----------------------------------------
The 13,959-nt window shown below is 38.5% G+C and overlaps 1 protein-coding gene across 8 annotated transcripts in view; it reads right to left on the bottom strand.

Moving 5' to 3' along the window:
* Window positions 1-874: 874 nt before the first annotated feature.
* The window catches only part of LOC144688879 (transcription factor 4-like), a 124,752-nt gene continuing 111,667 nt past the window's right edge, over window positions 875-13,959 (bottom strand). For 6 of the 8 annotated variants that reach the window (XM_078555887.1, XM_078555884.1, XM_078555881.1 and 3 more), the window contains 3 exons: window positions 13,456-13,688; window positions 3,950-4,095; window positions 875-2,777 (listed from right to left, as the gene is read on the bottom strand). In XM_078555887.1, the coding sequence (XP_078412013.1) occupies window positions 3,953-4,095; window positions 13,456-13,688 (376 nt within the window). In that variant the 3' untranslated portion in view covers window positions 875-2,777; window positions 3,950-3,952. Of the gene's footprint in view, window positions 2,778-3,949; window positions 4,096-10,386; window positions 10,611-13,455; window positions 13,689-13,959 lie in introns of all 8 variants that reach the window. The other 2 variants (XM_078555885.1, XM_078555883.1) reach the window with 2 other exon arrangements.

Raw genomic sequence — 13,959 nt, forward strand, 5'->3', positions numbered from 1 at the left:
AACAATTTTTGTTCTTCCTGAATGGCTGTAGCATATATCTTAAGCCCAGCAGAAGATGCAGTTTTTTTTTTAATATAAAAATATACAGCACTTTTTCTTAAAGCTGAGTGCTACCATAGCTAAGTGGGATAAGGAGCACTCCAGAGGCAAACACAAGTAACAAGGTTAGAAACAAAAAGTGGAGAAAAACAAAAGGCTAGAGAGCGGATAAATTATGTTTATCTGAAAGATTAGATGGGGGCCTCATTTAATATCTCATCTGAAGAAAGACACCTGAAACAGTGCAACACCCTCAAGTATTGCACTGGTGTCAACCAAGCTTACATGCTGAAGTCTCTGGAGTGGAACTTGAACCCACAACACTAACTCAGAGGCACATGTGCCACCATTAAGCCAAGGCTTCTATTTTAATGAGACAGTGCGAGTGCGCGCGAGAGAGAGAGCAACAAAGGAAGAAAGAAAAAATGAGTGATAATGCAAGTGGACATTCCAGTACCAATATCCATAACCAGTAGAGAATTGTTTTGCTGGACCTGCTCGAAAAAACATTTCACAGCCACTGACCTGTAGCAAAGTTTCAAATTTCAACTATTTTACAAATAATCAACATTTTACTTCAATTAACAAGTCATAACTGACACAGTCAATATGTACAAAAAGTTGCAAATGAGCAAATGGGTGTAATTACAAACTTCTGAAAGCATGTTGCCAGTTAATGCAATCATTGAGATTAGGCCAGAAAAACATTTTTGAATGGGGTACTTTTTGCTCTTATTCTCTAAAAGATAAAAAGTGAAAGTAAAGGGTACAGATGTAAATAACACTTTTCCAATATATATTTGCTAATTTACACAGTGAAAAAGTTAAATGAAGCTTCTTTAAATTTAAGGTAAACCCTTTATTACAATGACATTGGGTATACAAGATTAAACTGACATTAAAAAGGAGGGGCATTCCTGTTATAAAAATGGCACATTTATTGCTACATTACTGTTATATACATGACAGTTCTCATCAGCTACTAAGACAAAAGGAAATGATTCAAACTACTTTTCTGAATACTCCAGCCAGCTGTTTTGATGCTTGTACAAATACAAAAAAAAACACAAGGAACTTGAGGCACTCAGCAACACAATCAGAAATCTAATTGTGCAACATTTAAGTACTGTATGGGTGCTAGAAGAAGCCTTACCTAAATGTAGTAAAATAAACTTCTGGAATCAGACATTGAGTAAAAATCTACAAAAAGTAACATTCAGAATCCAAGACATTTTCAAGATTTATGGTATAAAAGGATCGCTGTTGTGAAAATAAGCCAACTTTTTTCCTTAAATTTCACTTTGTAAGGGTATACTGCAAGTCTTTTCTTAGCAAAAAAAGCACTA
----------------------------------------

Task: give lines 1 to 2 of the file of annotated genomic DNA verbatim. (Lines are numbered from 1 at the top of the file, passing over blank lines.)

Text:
The 13,959-nt window shown below is 38.5% G+C and overlaps 1 protein-coding gene across 8 annotated transcripts in view; it reads right to left on the bottom strand.

Moving 5' to 3' along the window: